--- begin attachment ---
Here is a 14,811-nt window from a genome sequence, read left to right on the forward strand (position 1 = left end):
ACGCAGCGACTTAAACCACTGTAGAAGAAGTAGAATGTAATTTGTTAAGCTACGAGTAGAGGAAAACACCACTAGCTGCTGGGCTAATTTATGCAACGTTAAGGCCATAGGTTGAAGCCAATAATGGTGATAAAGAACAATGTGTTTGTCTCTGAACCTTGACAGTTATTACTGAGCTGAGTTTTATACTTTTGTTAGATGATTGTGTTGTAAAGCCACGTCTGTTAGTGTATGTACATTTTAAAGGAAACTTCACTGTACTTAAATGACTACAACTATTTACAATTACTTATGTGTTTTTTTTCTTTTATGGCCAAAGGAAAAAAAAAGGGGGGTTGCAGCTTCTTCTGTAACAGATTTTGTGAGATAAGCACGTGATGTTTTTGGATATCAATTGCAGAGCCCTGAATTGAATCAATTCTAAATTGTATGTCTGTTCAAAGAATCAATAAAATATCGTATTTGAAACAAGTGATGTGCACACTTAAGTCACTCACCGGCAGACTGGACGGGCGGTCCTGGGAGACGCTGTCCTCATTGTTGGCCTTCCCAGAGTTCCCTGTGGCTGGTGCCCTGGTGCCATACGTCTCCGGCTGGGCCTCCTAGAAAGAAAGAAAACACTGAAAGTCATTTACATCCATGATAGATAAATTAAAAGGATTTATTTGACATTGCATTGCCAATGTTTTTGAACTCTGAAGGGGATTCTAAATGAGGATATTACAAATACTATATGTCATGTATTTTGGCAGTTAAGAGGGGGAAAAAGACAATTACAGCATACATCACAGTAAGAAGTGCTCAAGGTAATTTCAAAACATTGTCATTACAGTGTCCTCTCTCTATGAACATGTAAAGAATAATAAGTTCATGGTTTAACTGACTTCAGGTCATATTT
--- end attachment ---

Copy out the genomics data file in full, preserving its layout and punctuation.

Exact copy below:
Here is a 14,811-nt window from a genome sequence, read left to right on the forward strand (position 1 = left end):
ACGCAGCGACTTAAACCACTGTAGAAGAAGTAGAATGTAATTTGTTAAGCTACGAGTAGAGGAAAACACCACTAGCTGCTGGGCTAATTTATGCAACGTTAAGGCCATAGGTTGAAGCCAATAATGGTGATAAAGAACAATGTGTTTGTCTCTGAACCTTGACAGTTATTACTGAGCTGAGTTTTATACTTTTGTTAGATGATTGTGTTGTAAAGCCACGTCTGTTAGTGTATGTACATTTTAAAGGAAACTTCACTGTACTTAAATGACTACAACTATTTACAATTACTTATGTGTTTTTTTTCTTTTATGGCCAAAGGAAAAAAAAAGGGGGGTTGCAGCTTCTTCTGTAACAGATTTTGTGAGATAAGCACGTGATGTTTTTGGATATCAATTGCAGAGCCCTGAATTGAATCAATTCTAAATTGTATGTCTGTTCAAAGAATCAATAAAATATCGTATTTGAAACAAGTGATGTGCACACTTAAGTCACTCACCGGCAGACTGGACGGGCGGTCCTGGGAGACGCTGTCCTCATTGTTGGCCTTCCCAGAGTTCCCTGTGGCTGGTGCCCTGGTGCCATACGTCTCCGGCTGGGCCTCCTAGAAAGAAAGAAAACACTGAAAGTCATTTACATCCATGATAGATAAATTAAAAGGATTTATTTGACATTGCATTGCCAATGTTTTTGAACTCTGAAGGGGATTCTAAATGAGGATATTACAAATACTATATGTCATGTATTTTGGCAGTTAAGAGGGGGAAAAAGACAATTACAGCATACATCACAGTAAGAAGTGCTCAAGGTAATTTCAAAACATTGTCATTACAGTGTCCTCTCTCTATGAACATGTAAAGAATAATAAGTTCATGGTTTAACTGACTTCAGGTCATATTT